Figure 3 shows the elongation of the alloy 2618 and 2618-Ti at different temperatures. It can be seen that the elongation of the two alloys increase significantly with the increase of temperature. At room temperature and 150 °C, the elongation of the alloy 2618-Ti is only a little higher than that of alloy 2618. The elongations of alloy 2618-Ti is only 2.3 % and 4.8 % higher than that of alloy 2618 at these two temperatures, respectively. The increase of the elongation of the alloy 2618-Ti should be ascribed to the grain refinement of the alloy. When the temperature is above 200 °C, the elongation of the alloy 2618-Ti is much higher than that of alloy 2618. The elongations of alloy 2618-Ti is 21.0 %, 16.3 % and 13.1 % higher than that of alloy 2618 at 200, 250 and 300 °C, respectively. The toughening mechanism of alloy 2618-Ti at elevated temperature would be elaborated in 3.3, too.

The elongation of alloy 2168 and 2618-Ti at different temperatures.
Figure 3:

The elongation of alloy 2168 and 2618-Ti at different temperatures.

Determination of equal-strength temperature of alloy 2618-Ti

As we know, there exists an equal-strength temperature (Te) for alloy materials, at which the grain boundary strength of alloys is equal to the intragranular strength. The schematic of the grain boundary strength and intragranular strength of alloys as a function of temperature is shown in Figure 4. When the temperature is lower than Te, the grain boundary strength is higher than the intragranular strength. The smaller the grain size of alloys is, the more the grain boundaries in alloys are. The larger grain boundaries results in the increase of glide resistance of dislocation in alloys and the tensile strength of alloys. This kind of strengthening is called fine grain strengthening. When the temperature is higher than Te, the grain boundary strength is lower than the intragranular strength. So, the grain refinement of alloys would make their strength decrease due to the existence of large amount of grain boundaries.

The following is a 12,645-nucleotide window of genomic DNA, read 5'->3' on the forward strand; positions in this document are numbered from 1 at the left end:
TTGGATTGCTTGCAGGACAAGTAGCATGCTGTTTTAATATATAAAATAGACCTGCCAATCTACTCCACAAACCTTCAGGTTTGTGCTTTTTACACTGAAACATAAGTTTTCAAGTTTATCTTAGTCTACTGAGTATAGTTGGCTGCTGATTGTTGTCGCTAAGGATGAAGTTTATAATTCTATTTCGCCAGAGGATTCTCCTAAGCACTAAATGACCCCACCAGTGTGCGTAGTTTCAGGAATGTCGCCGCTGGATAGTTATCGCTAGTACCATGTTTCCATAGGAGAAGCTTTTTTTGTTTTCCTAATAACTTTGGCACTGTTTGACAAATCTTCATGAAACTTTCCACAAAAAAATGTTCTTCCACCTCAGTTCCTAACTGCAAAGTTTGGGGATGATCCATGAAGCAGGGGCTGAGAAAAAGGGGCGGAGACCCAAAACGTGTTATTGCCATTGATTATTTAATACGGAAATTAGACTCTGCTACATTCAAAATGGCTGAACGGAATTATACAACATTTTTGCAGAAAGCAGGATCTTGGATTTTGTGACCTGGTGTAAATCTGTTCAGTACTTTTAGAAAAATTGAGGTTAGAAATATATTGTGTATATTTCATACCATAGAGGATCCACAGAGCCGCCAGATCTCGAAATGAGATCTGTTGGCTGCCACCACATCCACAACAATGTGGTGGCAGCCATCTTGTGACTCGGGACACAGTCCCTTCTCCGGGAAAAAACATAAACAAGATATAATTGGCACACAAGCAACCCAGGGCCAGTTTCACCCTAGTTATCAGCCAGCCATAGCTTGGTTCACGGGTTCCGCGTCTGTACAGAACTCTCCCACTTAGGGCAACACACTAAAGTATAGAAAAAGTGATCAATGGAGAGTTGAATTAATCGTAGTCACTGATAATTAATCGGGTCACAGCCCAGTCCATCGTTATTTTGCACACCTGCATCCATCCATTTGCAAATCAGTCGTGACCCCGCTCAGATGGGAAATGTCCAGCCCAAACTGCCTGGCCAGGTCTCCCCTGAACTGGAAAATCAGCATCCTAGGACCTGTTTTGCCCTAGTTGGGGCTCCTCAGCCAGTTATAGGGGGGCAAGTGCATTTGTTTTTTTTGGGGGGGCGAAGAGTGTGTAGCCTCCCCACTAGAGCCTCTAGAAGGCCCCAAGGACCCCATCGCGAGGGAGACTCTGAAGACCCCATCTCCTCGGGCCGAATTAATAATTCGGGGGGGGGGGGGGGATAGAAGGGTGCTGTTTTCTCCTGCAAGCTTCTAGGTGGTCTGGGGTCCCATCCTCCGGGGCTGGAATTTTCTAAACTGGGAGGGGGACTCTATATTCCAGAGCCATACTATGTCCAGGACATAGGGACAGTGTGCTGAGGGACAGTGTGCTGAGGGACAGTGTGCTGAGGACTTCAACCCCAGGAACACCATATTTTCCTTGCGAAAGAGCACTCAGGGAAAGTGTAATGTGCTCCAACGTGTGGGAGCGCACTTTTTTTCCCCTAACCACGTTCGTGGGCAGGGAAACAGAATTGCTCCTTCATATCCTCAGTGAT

Schematic of the strength of grain boundary and intragranular of alloys as a function of temperature.
Figure 4:

Schematic of the strength of grain boundary and intragranular of alloys as a function of temperature.